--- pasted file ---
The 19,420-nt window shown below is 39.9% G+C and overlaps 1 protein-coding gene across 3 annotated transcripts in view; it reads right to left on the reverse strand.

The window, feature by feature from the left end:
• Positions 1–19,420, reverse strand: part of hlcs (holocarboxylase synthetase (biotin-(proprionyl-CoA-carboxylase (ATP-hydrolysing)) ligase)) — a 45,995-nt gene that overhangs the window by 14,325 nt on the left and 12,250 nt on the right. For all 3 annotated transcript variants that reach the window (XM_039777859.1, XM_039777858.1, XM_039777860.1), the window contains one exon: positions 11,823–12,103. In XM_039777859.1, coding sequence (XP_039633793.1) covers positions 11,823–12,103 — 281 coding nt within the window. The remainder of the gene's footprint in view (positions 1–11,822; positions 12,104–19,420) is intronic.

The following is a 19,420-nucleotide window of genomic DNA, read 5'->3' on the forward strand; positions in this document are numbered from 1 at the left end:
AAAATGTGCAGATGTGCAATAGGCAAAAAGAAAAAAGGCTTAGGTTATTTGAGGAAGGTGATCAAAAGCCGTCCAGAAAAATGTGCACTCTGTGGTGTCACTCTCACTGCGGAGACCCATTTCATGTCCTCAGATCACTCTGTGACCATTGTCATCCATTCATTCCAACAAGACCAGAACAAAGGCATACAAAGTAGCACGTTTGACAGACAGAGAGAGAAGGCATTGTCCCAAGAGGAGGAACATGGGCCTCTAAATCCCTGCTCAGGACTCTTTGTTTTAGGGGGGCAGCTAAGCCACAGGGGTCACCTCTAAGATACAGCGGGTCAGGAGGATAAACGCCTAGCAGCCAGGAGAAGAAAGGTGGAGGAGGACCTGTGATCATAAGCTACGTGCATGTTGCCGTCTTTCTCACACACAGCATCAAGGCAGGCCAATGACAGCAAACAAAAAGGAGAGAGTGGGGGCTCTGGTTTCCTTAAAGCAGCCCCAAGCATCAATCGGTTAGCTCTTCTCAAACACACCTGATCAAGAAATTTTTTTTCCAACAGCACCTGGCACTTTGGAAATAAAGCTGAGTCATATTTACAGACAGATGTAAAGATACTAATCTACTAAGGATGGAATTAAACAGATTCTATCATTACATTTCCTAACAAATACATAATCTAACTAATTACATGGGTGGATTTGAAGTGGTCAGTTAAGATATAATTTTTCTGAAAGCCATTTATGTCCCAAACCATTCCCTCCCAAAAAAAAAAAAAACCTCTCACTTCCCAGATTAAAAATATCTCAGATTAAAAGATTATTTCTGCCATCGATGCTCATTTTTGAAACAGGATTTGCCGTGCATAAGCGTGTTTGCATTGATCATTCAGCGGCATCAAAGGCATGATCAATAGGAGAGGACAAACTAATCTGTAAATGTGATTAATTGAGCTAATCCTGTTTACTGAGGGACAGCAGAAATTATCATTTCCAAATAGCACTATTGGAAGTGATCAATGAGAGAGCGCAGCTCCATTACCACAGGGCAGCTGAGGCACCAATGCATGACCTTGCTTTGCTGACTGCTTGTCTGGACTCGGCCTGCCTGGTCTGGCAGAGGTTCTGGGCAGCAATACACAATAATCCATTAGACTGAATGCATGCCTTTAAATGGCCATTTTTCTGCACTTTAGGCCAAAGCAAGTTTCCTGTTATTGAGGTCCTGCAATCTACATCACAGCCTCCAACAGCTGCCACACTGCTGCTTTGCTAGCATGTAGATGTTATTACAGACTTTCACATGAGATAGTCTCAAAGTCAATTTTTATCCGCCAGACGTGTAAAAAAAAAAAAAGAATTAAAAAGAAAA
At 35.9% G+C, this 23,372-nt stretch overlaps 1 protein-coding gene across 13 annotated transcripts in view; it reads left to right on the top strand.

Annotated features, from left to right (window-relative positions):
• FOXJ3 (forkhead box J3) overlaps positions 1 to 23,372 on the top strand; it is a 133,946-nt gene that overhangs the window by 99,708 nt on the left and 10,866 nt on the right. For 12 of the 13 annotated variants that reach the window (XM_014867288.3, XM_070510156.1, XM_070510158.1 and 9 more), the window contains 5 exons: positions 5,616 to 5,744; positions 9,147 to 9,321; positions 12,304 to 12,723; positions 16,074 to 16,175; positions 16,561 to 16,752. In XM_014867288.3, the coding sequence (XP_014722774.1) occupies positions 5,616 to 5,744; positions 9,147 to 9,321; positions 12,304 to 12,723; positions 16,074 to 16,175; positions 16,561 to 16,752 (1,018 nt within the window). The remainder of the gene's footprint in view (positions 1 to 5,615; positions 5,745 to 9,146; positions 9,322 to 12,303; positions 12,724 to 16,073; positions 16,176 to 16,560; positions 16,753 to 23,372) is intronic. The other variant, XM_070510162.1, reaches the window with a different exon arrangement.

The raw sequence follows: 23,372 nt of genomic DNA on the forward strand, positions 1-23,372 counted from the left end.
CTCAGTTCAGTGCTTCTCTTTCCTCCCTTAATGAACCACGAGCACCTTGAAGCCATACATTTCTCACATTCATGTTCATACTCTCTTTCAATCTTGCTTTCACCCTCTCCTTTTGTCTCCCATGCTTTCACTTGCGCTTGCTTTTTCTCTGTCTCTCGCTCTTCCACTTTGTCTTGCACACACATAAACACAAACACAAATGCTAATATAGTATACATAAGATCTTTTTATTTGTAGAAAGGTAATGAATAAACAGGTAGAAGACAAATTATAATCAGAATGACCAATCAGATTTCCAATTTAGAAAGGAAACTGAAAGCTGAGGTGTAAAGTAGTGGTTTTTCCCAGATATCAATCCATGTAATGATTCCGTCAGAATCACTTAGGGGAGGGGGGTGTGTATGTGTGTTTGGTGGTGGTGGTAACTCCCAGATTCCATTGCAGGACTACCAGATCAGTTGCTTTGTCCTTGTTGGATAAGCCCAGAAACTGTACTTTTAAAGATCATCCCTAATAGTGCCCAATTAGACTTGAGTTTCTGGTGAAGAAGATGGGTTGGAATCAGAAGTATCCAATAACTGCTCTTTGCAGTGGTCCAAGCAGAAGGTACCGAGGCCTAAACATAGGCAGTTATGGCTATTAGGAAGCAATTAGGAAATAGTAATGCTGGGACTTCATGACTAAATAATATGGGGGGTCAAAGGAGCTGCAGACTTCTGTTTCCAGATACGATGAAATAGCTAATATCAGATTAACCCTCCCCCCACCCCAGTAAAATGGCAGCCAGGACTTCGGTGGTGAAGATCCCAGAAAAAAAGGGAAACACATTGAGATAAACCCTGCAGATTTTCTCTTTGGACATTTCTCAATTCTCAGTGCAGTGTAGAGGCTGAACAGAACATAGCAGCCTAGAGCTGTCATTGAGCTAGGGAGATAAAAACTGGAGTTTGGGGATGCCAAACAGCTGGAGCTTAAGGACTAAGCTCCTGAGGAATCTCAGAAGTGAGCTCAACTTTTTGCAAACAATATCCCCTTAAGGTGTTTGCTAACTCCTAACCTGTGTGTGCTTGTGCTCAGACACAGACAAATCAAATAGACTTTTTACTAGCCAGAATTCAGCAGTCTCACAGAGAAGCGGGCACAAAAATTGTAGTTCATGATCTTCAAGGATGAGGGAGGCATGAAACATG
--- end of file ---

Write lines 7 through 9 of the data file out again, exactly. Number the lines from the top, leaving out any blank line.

Annotated features, from left to right (window-relative positions):
• FOXJ3 (forkhead box J3) overlaps positions 1 to 23,372 on the top strand; it is a 133,946-nt gene that overhangs the window by 99,708 nt on the left and 10,866 nt on the right. For 12 of the 13 annotated variants that reach the window (XM_014867288.3, XM_070510156.1, XM_070510158.1 and 9 more), the window contains 5 exons: positions 5,616 to 5,744; positions 9,147 to 9,321; positions 12,304 to 12,723; positions 16,074 to 16,175; positions 16,561 to 16,752. In XM_014867288.3, the coding sequence (XP_014722774.1) occupies positions 5,616 to 5,744; positions 9,147 to 9,321; positions 12,304 to 12,723; positions 16,074 to 16,175; positions 16,561 to 16,752 (1,018 nt within the window). The remainder of the gene's footprint in view (positions 1 to 5,615; positions 5,745 to 9,146; positions 9,322 to 12,303; positions 12,724 to 16,073; positions 16,176 to 16,560; positions 16,753 to 23,372) is intronic. The other variant, XM_070510162.1, reaches the window with a different exon arrangement.

The raw sequence follows: 23,372 nt of genomic DNA on the forward strand, positions 1-23,372 counted from the left end.